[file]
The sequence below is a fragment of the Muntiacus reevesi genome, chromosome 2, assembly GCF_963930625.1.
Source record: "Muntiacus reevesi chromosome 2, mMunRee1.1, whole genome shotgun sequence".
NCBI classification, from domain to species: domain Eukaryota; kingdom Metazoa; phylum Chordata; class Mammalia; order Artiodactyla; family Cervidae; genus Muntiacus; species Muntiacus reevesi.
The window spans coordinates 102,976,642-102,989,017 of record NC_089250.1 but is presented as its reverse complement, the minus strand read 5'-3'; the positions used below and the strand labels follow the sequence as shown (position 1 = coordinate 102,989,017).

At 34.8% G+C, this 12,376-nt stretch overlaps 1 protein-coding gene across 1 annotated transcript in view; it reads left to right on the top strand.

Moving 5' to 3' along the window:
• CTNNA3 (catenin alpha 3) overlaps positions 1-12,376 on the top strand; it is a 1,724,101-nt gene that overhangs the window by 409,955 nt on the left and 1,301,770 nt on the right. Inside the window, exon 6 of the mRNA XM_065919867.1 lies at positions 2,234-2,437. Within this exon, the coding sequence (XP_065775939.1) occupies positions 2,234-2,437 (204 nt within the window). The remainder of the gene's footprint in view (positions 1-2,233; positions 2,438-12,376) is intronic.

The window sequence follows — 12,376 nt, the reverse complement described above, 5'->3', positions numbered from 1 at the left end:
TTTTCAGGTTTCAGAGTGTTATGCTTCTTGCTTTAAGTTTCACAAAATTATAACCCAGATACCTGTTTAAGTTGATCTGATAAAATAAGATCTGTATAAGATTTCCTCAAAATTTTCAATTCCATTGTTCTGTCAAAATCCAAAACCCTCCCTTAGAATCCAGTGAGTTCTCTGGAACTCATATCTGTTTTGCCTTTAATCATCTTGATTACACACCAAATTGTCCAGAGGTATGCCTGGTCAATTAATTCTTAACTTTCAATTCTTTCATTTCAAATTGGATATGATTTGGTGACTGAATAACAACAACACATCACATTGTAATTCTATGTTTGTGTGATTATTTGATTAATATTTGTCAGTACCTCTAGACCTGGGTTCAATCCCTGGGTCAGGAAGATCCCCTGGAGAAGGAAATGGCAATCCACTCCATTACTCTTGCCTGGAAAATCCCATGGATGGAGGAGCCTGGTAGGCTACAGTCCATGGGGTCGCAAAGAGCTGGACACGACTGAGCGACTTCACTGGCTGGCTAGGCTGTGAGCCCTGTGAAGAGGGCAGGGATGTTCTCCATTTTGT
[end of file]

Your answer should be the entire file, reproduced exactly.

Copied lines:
The sequence below is a fragment of the Muntiacus reevesi genome, chromosome 2, assembly GCF_963930625.1.
Source record: "Muntiacus reevesi chromosome 2, mMunRee1.1, whole genome shotgun sequence".
NCBI classification, from domain to species: domain Eukaryota; kingdom Metazoa; phylum Chordata; class Mammalia; order Artiodactyla; family Cervidae; genus Muntiacus; species Muntiacus reevesi.
The window spans coordinates 102,976,642-102,989,017 of record NC_089250.1 but is presented as its reverse complement, the minus strand read 5'-3'; the positions used below and the strand labels follow the sequence as shown (position 1 = coordinate 102,989,017).

At 34.8% G+C, this 12,376-nt stretch overlaps 1 protein-coding gene across 1 annotated transcript in view; it reads left to right on the top strand.

Moving 5' to 3' along the window:
• CTNNA3 (catenin alpha 3) overlaps positions 1-12,376 on the top strand; it is a 1,724,101-nt gene that overhangs the window by 409,955 nt on the left and 1,301,770 nt on the right. Inside the window, exon 6 of the mRNA XM_065919867.1 lies at positions 2,234-2,437. Within this exon, the coding sequence (XP_065775939.1) occupies positions 2,234-2,437 (204 nt within the window). The remainder of the gene's footprint in view (positions 1-2,233; positions 2,438-12,376) is intronic.

The window sequence follows — 12,376 nt, the reverse complement described above, 5'->3', positions numbered from 1 at the left end:
TTTTCAGGTTTCAGAGTGTTATGCTTCTTGCTTTAAGTTTCACAAAATTATAACCCAGATACCTGTTTAAGTTGATCTGATAAAATAAGATCTGTATAAGATTTCCTCAAAATTTTCAATTCCATTGTTCTGTCAAAATCCAAAACCCTCCCTTAGAATCCAGTGAGTTCTCTGGAACTCATATCTGTTTTGCCTTTAATCATCTTGATTACACACCAAATTGTCCAGAGGTATGCCTGGTCAATTAATTCTTAACTTTCAATTCTTTCATTTCAAATTGGATATGATTTGGTGACTGAATAACAACAACACATCACATTGTAATTCTATGTTTGTGTGATTATTTGATTAATATTTGTCAGTACCTCTAGACCTGGGTTCAATCCCTGGGTCAGGAAGATCCCCTGGAGAAGGAAATGGCAATCCACTCCATTACTCTTGCCTGGAAAATCCCATGGATGGAGGAGCCTGGTAGGCTACAGTCCATGGGGTCGCAAAGAGCTGGACACGACTGAGCGACTTCACTGGCTGGCTAGGCTGTGAGCCCTGTGAAGAGGGCAGGGATGTTCTCCATTTTGT